Oh @colleensteele, that sounds terrifying! I’m glad the guy didn’t back up after you banged on his car. I believe Head Space can help with that. It taught me how to focus on how every part of me feels during the meditation, from the top of my head to the tips of my toes. It encourages me to notice when my body feels calm and relaxed vs. tense, plus the other sensations like heat or cold (and even the feeling of my feet on the carpet or floor). Focusing on those things, keeps my brain busy concentrating on those feelings instead of the concerns of the day, and when the session is done, I found myself focusing on that more than the concerns. This isn’t to say that I wasn’t able to concentrate on chores that needed done (like dealing with the medical personnel, their billing departments and the insurance companies — mine was involved as well, and would’ve covered my medical bills if her insurance hadn’t). In fact, it kept me focused more — so I could take the actions that I needed to take without it stressing me out. It’s strange how focusing on something else can help me concentrate on the task at hand, but it did.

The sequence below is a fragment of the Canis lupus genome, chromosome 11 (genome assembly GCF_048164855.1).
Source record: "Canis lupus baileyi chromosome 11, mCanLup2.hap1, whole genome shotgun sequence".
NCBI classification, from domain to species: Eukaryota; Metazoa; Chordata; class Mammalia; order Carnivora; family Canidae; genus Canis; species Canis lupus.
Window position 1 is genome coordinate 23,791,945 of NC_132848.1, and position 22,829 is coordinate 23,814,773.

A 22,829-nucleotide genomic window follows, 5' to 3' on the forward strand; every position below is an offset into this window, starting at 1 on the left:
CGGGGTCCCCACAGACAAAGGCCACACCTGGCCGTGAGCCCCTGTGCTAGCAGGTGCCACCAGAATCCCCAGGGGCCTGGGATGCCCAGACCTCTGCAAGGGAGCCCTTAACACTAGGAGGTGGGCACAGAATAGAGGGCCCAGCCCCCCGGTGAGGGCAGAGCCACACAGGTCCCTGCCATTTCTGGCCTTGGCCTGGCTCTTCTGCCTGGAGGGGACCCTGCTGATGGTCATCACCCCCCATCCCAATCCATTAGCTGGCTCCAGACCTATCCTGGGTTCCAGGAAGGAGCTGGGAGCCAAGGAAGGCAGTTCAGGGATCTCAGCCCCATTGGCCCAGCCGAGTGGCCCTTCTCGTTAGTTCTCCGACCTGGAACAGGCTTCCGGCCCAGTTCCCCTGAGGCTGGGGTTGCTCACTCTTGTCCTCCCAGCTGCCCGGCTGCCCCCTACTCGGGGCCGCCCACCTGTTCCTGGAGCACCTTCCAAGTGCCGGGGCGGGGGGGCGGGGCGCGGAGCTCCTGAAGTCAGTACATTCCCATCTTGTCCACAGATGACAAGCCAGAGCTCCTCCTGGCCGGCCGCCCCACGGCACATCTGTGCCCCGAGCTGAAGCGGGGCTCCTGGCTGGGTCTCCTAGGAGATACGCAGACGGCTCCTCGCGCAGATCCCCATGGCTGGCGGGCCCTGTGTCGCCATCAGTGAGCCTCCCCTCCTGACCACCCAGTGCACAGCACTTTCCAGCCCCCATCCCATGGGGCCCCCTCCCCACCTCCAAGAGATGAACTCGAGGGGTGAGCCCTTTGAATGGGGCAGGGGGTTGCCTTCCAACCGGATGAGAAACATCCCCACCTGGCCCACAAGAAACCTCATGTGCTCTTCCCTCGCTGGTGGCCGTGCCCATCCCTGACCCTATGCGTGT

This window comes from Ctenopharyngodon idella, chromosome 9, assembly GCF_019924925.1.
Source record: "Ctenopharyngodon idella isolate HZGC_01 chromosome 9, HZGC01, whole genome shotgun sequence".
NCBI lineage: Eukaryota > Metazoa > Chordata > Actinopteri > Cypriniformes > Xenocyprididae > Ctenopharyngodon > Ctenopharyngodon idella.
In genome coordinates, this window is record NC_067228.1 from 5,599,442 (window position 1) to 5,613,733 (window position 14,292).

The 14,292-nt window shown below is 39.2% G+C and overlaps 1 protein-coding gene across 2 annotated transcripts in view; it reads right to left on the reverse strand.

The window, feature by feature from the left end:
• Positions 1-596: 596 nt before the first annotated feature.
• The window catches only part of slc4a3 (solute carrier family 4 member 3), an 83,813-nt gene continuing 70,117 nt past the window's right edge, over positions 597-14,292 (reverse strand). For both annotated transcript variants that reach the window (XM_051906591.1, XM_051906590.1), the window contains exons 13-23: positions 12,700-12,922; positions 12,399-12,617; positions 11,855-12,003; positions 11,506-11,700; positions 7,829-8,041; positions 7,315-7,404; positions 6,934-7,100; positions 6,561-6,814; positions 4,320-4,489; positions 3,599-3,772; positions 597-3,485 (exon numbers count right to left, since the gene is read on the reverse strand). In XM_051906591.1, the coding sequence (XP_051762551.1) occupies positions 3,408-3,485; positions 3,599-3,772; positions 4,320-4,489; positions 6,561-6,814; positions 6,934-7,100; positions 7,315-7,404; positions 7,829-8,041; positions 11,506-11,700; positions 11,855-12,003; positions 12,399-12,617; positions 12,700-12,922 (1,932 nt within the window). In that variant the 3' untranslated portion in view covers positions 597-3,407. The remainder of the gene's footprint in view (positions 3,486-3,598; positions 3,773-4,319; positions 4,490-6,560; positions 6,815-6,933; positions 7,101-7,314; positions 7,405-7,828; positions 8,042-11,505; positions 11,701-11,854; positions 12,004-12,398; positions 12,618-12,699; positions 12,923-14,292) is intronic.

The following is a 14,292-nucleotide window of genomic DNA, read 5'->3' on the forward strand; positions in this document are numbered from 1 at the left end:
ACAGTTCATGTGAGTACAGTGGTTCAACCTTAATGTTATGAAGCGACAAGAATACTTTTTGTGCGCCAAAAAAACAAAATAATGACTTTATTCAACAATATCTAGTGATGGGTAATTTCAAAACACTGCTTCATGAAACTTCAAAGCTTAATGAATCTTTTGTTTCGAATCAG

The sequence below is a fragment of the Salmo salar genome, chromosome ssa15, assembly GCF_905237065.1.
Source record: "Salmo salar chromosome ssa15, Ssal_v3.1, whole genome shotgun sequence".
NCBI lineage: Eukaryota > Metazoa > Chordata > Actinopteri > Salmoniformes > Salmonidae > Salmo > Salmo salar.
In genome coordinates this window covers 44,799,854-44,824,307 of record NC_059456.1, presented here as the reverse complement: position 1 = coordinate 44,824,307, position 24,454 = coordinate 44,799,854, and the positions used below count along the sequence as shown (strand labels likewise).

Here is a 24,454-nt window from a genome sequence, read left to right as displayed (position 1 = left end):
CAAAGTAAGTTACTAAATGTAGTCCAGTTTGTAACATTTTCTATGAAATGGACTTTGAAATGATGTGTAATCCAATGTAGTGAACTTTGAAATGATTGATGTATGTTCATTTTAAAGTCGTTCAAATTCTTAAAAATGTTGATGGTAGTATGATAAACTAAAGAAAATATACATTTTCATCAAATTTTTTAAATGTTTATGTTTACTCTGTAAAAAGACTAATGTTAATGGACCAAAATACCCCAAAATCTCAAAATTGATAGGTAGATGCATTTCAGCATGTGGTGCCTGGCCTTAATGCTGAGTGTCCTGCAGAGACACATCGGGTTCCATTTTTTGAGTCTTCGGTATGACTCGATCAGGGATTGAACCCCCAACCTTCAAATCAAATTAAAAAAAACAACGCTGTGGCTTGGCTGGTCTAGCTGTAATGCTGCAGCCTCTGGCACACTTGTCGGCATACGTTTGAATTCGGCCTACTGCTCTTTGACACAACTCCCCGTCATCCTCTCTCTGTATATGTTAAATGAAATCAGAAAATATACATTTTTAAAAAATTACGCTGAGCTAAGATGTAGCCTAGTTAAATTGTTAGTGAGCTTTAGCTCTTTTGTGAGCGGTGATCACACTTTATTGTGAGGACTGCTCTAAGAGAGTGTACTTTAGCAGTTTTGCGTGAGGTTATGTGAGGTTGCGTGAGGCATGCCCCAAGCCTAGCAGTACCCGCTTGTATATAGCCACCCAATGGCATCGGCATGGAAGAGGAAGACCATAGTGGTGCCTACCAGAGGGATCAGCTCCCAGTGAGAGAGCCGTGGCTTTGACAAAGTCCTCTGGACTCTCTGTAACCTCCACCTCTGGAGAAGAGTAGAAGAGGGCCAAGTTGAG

I was lucky in that the business had security cameras outside and caught the entire thing on video. It didn’t make any difference in the woman and her insurance company taking responsibility, but because I didn’t even know it happened until I was laying on the ground, I didn’t know exactly what had happened. The guy from the credit union who dubbed the footage to a CD for me had said described it as a violent fall. After watching it, I knew exactly what happened, and that helped too. Not knowing was the worst.

        • #30135
          Jen Cueva
          Keymaster

          Oh No, how scary, @colleensteele. You and @mamabear007 have more in common than we thought. Both of your experiences had to be terrifying, to say the least.

          I would be nervous about getting out and walk on the ice or even in a parking lot for some time after that. That must have caused some PTSD and anxiety, too.

          If you try one of the apps mentioned, Headspace, or Calm, let us know what you think. I am linking to their websites here so others can look into those apps, too.

          I love the Calm commercials on TV. I am known to tell Manny it’s calm time, LOL.
          Thank you both for sharing such a terrifying accident.